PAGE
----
On January 10, 2024, Tesla officially introduced the restyled version of its Model 3 compact sedan in North America. This follows the successful launch of the upgraded Model 3 in China and Europe, where it garnered demand.
Despite the updates, the company has kept the prices unchanged, providing consumers with improved features without an increase in cost.
The refreshed Model 3, codenamed Highland, has a sleek new front end to improve aerodynamics. The bump on the previous model has been replaced with a more streamlined hood and low-profile headlights.
The exterior is now available in two additional colors, Stealth Grey and Ultra Red, providing customers with more customization options.
One addition is a rear display for backseat passengers, enhancing the overall in-car entertainment experience.
Tesla has also revamped its wheel designs and introduced two new colors to add a touch of freshness to the Model 3’s appearance.
The interior of the upgraded Model 3 features a design with a premium look and feel, incorporating ambient lighting and ventilated seats. The cabin is now quieter than ever, thanks to wrap-around acoustic glass.
Tesla has improved the long-range variant’s range, allowing it to cover 341 miles on a single charge, up from the previous 333 miles.
The rear-wheel-drive variant retains a range of 272 miles. While the acceleration time remains the same, the top speed for both variants has been adjusted, with the 2024 Model 3 now topping out at 125 mph.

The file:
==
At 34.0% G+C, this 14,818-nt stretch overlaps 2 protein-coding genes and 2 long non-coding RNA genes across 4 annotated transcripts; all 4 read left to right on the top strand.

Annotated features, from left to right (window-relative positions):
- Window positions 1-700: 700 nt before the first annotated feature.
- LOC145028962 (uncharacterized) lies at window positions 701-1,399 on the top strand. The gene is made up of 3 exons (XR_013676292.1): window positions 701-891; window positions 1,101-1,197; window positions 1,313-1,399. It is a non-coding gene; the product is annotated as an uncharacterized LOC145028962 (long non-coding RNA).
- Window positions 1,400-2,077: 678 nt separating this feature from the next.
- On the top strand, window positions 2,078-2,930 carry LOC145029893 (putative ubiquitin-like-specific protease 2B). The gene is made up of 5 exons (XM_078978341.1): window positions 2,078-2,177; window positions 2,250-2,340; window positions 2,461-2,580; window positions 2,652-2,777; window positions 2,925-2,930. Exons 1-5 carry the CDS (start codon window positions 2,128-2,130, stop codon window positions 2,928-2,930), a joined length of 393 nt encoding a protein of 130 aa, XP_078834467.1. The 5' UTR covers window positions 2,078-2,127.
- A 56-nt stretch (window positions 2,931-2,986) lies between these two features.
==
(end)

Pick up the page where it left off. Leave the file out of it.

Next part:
The company has removed the Model 3 Performance variant, the highest-priced version of the compact sedan, from its North American websites.
This could be part of a decision to streamline the Model 3 lineup and focus on the rear-wheel-drive and long-range variants.
The upgraded Model 3 arrives in North America following its successful debut in China and Europe. Analysts say that Tesla’s recent record quarterly deliveries to the design changes and various discounts and incentives offered at the end of 2023.
However, the company lost its top spot as the leading electric vehicle maker by sales to China’s BYD in the fourth quarter.
In North America, the rear-wheel-drive variant is priced at $38,990, while the long-range variant is priced at $45,990.
Both variants are no longer eligible for the $7,500 federal tax credit, a change introduced by the U.S. Inflation Reduction Act at the end of 2023.
The pricing strategy is intriguing, especially considering the absence of the tax credit, which could impact consumer preferences.
Some buyers express a preference to wait for the return of the tax credit or a drop in prices before making a purchase decision.
Comparing the Model 3 to the Model Y, which benefits from the tax credit. The Model Y Performance, with the tax credit factored in, could become an alternative for consumers weighing their options.
However, the decision to remove the Model 3 Performance variant might suggest a temporary adjustment to streamline production and focus on configurations.
While the new features and design enhancements are appealing, the absence of the tax credit for the Model 3 could influence consumer demand.
Some buyers may find the Model Y Performance, with its eligibility for the tax credit, a more compelling choice, impacting the sales dynamics between the two models.
Tesla’s leasing option provides an alternative for buyers looking to benefit from the $7,500 federal tax credit.
However, there is a caveat, Tesla’s lease contracts typically do not allow buyers to purchase the leased vehicle at the end of the lease term. This limitation might influence the decision-making process for customers.